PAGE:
A-Level Results Scandal

Posted on 30th August 2020

What the tumultuous year 2020 has been, we cannot go a day without being exposed to shocking forms of injustice in this country. This time, there were apparent discrepancies in the A-level grades students received. The Education Secretary Gavin Williamson revealed that the “majority of young people will have received a calculated grade that enables them to progress to the destination they deserve”. This statement was very out of touch because many students have been faced with results that they did not in fact “deserve” but instead were given grades that did not reflect their attainment, efforts or teacher predictions. 


Studying for my A-levels was very important as I saw it as a significant step in going to a top university. I was very fortunate and secured a place at The University of Manchester to study Sociology. However, for many high achievers, they were robbed of being able to go to their dream university. An astounding 40% of A-level grades which were awarded were lower than their teacher’s predictions and this disproportionately affected working-class pupils who studied at “disadvantaged” schools. The Conservative government thought it was justifiable to standardise student’s grades based on the school’s previous performance/area it was situated in and not look at the individuals own ability.


Through studying sociology, it is apparent to me that there are significant class inequalities at play here. Many educational policies stunt the progression of many schools and their pupils. For example, with the introduction of marketisation came exam league tables, which ensure that schools with good results are more in demand because parents are attracted to those with high rankings. However, this means that top schools can be selective in the pupils they want in their school and can recruit high achieving middle-class pupils that reflected their values and norms. This, in turn, leaves out many working-class pupils who are left to go to worse schools as they may not have the economic capital to move to the catchment area of a successful school. Significant class inequalities are reproduced here because it means that there are two different types of schools with one receiving the most academic pupils and consequently a lot of funding from the government, whilst more “disadvantaged’ schools are left to suffer.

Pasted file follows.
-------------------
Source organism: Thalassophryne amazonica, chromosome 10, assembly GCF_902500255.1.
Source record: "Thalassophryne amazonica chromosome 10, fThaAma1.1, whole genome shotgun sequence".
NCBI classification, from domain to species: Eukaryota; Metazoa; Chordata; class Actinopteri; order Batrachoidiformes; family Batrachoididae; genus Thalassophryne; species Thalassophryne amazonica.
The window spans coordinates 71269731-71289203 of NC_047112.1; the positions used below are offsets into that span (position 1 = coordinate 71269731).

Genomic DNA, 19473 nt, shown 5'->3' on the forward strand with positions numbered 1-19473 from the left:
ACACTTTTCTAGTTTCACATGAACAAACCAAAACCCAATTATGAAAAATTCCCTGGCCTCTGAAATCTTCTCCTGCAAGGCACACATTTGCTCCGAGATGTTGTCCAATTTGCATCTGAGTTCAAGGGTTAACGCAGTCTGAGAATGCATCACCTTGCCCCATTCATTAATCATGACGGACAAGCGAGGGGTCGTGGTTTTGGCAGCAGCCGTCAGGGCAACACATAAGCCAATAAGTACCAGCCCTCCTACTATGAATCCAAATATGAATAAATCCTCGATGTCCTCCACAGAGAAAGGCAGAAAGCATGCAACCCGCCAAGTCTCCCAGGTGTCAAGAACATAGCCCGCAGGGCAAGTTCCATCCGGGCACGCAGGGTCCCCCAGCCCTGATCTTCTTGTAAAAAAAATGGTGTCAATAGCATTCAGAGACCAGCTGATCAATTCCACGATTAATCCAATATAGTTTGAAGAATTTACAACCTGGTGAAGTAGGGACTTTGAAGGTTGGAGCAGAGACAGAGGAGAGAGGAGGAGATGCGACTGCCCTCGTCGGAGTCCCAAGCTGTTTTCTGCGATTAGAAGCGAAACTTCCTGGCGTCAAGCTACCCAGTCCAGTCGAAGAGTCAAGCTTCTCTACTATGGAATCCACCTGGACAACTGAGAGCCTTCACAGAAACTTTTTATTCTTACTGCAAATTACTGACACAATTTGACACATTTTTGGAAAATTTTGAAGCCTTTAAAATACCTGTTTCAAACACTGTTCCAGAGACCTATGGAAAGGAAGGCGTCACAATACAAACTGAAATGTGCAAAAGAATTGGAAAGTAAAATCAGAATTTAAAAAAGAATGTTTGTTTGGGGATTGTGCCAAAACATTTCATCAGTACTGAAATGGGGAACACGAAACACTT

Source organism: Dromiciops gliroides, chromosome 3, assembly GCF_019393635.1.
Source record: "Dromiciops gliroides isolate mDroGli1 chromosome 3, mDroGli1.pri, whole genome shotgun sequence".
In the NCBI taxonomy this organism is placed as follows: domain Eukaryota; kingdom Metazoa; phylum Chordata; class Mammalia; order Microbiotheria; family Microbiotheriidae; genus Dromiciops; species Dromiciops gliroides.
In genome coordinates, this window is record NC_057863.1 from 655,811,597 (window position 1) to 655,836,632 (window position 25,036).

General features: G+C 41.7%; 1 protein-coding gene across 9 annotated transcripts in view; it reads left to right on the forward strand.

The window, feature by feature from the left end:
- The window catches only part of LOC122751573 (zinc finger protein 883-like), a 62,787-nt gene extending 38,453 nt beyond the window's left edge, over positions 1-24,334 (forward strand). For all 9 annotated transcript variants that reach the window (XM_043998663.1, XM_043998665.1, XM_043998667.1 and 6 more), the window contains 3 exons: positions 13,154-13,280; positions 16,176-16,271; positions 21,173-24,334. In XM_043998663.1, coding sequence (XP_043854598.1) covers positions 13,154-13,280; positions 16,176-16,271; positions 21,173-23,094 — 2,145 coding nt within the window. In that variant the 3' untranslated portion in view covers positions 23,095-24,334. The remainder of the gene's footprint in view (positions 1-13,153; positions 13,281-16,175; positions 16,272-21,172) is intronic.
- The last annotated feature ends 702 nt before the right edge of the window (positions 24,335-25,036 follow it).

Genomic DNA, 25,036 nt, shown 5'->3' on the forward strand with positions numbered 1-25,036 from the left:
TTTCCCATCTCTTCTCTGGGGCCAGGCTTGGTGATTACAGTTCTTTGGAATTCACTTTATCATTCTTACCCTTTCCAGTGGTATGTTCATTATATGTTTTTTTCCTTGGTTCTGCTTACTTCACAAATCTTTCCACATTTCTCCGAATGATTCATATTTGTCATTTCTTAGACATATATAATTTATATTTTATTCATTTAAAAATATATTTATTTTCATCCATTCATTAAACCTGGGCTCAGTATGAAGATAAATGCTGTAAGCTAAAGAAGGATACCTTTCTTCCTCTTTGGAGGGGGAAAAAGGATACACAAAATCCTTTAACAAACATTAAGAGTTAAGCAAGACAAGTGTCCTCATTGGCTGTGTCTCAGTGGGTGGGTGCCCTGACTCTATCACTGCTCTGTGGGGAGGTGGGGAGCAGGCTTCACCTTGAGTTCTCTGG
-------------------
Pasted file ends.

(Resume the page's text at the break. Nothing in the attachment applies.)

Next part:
It is important to give this backstory because it explains the forms of injustice at play today. The government just believes that because a school is in a disadvantaged area or has had poor results previously, that a pupil’s grades now should be reflective of this. This is very counter-productive because when generalising about a school’s performance, you fail to look at the individual’s potential, in which there will always be several high achievers, not mater the school you are examining. It is apparent that A-levels are of high importance for many, and there is a great stress pressure to perform to a high standard, especially in many ethnic households which place pride on academic success and future prospects. Put yourself in their shoes and imagine that you may be from a ‘materially deprived’ background but was a pupil of high intellect. However, due to the government's flawed policy, you obtained grades that did not mirror your efforts or academic abilities. This is awful and because of such wrongdoings, it is now leaving many students with their mental health being in a poor place. Through looking on twitter, I was exposed to many students saying how they were depressed by their results and felt their future was being tarnished. This year has left many students feeling disheartened, feeling like they are not worthy of any rewards for their efforts, and this is wrong.


This scandal has highlighted the fact that we do not live in a meritocratic society. Our Conservative government would argue that everyone is given an equal opportunity and will achieve rewards through their own ability and efforts. This idea is inherently flawed because we have students who were working until 8 pm daily in the library to achieve high grades, but were ‘rewarded’ with two grades below from what they were predicted. Consequently, these pupils would not have been able to advance to their dream universities. Whereas, students who went to private schools would have benefited greatly, because such schools saw the biggest rise in the top A-level grades. Shockingly, this was allowed to happen, it is evident that this country continuously reproduces class inequalities in which the less unfortunate are always left to suffer and this needs to change. 



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